There may be few more explosive topics than how post-war Germany came to grips (or didn’t) with the country’s Nazi past, particularly as it involved the Holocaust.
The German movie Labyrinth of Lies qualifies as a mostly prosaic attempt to show how the country began to overcome a serious case of Holocaust denial.
Recent Nazi Past
R for a scene of sexuality
For 27 years, Robert Denerstein was the film critic at The Rocky Mountain News. Read more of Robert's reviews at Denerstein Unleashed.
In the decade following the war, many Germans adopted a rationalization based on what they deemed a “practical” necessity: Talking about past horrors would only demoralize a new generation that was trying to help its country rise from the rubble. Besides, Germany’s web of former Nazis was far more extensive than many suspected, and many of those in West Germany’s leadership circles had no desire to discuss past party affiliations — theirs or anyone else’s.
Labyrinth of Lies centers on events leading to the Frankfurt Auschwitz trials, which began in 1963 and which focused on SS personnel who had served in Auschwitz.
A year after Adolf Eichmann was executed in Israel, Germany began its own series of trials, proceedings that contributed to the growing record of Nazi atrocities.
Labyrinth of Lies tells the story of a dedicated, young prosecutor named Radmann (Alexander Fehling), a fictional character who fights to overcome official resistance to exposing former Nazis and bringing them to justice.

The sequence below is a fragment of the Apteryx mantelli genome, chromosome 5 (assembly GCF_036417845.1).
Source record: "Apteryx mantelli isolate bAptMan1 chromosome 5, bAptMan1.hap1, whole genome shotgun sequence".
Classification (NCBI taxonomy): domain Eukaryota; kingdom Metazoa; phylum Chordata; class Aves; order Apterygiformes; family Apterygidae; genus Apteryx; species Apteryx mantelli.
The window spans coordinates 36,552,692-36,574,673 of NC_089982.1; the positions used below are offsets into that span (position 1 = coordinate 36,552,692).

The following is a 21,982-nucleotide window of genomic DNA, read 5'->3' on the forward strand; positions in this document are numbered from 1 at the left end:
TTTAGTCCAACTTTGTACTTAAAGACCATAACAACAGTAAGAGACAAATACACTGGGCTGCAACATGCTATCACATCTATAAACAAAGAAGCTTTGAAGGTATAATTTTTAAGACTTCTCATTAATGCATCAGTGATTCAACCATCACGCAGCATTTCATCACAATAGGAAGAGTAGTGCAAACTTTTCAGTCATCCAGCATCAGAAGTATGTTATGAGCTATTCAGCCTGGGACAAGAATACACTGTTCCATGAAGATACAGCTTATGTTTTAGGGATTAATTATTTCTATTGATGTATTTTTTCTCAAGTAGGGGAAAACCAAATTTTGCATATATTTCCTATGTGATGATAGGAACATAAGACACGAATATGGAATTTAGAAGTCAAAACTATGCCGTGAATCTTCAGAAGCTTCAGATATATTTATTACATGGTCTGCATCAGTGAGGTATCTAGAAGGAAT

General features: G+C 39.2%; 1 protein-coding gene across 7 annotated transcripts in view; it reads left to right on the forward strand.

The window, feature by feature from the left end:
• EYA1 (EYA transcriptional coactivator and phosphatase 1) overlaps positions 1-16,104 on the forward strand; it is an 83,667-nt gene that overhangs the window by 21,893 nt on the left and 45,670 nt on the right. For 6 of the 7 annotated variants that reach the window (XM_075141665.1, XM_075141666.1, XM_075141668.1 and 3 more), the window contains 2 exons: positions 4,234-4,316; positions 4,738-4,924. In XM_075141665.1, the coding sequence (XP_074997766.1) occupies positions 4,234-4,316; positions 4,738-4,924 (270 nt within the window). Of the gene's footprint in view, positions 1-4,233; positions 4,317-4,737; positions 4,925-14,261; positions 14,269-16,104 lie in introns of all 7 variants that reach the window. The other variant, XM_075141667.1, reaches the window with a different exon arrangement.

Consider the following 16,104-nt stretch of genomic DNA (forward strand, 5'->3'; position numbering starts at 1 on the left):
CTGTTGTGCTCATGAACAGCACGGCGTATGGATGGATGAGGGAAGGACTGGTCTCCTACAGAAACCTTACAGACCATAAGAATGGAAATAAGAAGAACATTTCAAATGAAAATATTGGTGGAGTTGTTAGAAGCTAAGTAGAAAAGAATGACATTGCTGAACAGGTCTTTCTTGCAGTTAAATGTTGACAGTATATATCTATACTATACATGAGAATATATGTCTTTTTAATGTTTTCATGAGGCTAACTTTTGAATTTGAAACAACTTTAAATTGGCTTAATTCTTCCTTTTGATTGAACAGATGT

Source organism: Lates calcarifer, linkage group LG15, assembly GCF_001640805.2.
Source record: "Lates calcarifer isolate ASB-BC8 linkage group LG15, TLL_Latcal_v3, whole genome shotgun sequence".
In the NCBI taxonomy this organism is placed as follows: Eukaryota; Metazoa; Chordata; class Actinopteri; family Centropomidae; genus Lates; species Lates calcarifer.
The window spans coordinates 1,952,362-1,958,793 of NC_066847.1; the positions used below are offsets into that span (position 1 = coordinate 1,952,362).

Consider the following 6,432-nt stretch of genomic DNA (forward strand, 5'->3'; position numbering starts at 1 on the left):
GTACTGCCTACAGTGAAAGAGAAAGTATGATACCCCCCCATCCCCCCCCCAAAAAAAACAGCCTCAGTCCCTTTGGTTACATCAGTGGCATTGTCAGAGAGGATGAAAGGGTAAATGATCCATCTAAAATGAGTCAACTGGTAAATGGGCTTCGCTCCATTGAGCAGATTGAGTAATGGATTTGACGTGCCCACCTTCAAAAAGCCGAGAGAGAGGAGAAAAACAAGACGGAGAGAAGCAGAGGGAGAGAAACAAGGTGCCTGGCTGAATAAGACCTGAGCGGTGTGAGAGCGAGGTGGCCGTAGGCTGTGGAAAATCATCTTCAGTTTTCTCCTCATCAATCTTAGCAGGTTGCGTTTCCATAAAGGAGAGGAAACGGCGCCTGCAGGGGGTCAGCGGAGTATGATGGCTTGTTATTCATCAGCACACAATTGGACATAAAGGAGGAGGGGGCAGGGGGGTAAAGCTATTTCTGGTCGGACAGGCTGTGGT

A journalist (Andre Szymanski) becomes an ally in the prosecutor’s fight. As it turns out, Szymanski’s character knows an Auschwitz survivor, an artist who serves as the voice of the movie’s victims, who mostly are ignored in favor of examining German complicity and guilt.
Radmann works for Fritz Bauer (Gert Voss), an attorney general who supports the young man’s efforts. Most of Radmann’s colleagues oppose any inquiries into the immediate German past.
To add to the drama, Radmann is an unseasoned prosecutor who has spent nearly all his time on inconsequential traffic cases. Naturally, there’s resentment when Bauer puts the young man in charge of an investigation with the potential to jar the country’s already fragile psyche.
Radmann also falls in love with a seamstress (Friederike Becht) who aspires to be a fashion designer. Becht’s Marlene begins to benefit economically when Radmann is courted by some of Frankfurt’s bigwigs, many of whom are former Nazis. They hope to lure the young man from his task.
During the course of his investigations, Radmann even discovers that his own father was a member of the party.
Aside from a detour with a major law firm, Radmann persists in his newfound cause, eventually developing an obsessive commitment to capturing and trying Josef Mengele, the Nazi doctor whose sadistic “experiments” on human beings have been well-chronicled elsewhere.
Considering the volatility of his subject, director Giulio Ricciarelli’s style feels regrettably wooden and familiar. Ricciarelli misses an opportunity to dramatize an important subject: societal responsibility in the face of terrible injustice and legally sanctioned murder.
There’s informational value in Labyrinth of Lies to be sure, but the movie’s hampered by a bit of formula thinking at its core: Lone man fights forces of suppression.
Besides, if the drama were going to focus on a solitary figure, it probably should have been State Attorney General Bauer, a determined but worldly character who seems far more interesting than his callow young charge.